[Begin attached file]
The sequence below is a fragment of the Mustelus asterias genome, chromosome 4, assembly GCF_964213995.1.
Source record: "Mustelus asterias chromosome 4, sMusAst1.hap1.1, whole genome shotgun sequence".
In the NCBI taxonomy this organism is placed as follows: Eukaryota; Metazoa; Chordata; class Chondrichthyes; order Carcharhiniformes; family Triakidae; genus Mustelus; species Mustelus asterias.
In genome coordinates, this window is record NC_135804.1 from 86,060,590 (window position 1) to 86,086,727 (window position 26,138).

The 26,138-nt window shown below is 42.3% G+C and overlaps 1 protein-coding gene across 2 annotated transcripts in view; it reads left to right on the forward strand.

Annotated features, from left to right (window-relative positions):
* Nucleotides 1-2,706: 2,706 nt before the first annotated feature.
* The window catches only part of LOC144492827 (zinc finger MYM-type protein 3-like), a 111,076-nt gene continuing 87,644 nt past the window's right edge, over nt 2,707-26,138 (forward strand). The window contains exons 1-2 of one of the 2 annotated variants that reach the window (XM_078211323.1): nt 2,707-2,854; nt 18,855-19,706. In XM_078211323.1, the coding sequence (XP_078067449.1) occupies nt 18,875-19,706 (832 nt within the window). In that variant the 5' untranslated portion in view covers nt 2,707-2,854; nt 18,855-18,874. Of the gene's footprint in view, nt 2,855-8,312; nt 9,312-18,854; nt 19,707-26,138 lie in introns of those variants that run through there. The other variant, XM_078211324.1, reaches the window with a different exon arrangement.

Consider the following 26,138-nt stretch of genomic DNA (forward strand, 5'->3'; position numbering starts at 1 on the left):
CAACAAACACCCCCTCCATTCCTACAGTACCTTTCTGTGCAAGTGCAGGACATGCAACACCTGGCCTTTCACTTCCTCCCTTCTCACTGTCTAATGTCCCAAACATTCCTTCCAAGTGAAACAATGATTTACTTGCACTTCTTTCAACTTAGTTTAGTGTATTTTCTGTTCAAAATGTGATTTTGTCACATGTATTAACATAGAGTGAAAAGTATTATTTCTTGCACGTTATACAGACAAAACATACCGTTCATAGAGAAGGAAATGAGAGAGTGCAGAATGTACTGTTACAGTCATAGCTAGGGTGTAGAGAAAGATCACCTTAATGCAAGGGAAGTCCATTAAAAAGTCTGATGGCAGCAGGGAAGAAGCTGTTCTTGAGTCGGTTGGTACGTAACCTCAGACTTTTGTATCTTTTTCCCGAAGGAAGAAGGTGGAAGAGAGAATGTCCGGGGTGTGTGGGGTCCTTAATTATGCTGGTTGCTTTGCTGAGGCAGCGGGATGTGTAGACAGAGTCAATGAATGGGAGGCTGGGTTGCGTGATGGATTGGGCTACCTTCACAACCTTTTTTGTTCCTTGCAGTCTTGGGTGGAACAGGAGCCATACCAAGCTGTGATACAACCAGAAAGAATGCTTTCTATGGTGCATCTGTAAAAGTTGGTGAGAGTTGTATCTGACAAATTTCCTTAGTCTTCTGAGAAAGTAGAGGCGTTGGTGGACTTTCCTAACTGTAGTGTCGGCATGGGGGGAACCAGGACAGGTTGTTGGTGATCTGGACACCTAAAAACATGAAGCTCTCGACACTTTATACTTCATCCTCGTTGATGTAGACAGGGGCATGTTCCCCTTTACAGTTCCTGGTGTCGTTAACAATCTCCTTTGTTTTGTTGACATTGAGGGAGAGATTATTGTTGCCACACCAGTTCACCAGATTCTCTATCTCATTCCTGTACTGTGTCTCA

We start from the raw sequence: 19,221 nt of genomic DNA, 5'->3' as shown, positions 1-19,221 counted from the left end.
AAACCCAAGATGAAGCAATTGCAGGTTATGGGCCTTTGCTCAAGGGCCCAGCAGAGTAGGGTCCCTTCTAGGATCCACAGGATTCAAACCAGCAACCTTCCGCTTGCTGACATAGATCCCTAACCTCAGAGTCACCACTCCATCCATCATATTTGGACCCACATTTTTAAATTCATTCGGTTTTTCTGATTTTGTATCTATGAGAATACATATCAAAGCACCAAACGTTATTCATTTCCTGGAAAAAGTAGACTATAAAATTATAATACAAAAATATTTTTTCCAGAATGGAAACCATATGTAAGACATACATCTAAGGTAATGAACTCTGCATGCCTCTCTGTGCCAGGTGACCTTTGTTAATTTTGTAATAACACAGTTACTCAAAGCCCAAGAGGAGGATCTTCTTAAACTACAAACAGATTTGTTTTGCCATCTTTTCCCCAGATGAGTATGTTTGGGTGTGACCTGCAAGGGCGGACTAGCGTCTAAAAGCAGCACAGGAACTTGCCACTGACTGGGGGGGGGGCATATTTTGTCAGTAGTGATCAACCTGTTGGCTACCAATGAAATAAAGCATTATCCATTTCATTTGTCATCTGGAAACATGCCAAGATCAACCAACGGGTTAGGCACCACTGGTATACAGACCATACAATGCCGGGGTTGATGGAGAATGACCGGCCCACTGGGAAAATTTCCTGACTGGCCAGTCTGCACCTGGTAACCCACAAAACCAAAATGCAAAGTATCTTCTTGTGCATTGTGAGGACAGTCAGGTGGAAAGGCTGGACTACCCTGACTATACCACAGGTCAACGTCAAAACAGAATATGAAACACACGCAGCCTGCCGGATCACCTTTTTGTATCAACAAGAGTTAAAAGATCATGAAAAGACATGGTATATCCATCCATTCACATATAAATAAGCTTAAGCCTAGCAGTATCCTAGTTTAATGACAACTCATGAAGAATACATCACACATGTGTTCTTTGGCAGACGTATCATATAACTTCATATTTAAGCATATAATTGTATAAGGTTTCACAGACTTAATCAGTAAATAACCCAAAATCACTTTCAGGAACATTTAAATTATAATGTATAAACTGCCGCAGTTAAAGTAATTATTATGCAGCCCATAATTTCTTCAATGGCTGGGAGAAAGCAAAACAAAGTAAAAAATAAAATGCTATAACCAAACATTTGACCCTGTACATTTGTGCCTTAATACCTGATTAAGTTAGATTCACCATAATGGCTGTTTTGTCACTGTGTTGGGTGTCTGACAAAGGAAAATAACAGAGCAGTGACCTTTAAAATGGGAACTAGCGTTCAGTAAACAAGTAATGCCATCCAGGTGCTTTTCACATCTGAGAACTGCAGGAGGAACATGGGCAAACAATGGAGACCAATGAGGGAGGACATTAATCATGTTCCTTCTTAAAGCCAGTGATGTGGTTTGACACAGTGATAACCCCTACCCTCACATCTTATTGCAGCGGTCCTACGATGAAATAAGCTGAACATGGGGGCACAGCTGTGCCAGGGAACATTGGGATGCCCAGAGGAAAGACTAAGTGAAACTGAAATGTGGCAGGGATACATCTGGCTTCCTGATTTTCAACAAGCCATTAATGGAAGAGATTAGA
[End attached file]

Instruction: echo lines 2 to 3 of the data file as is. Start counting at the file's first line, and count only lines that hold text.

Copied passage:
Source record: "Mustelus asterias chromosome 4, sMusAst1.hap1.1, whole genome shotgun sequence".
In the NCBI taxonomy this organism is placed as follows: Eukaryota; Metazoa; Chordata; class Chondrichthyes; order Carcharhiniformes; family Triakidae; genus Mustelus; species Mustelus asterias.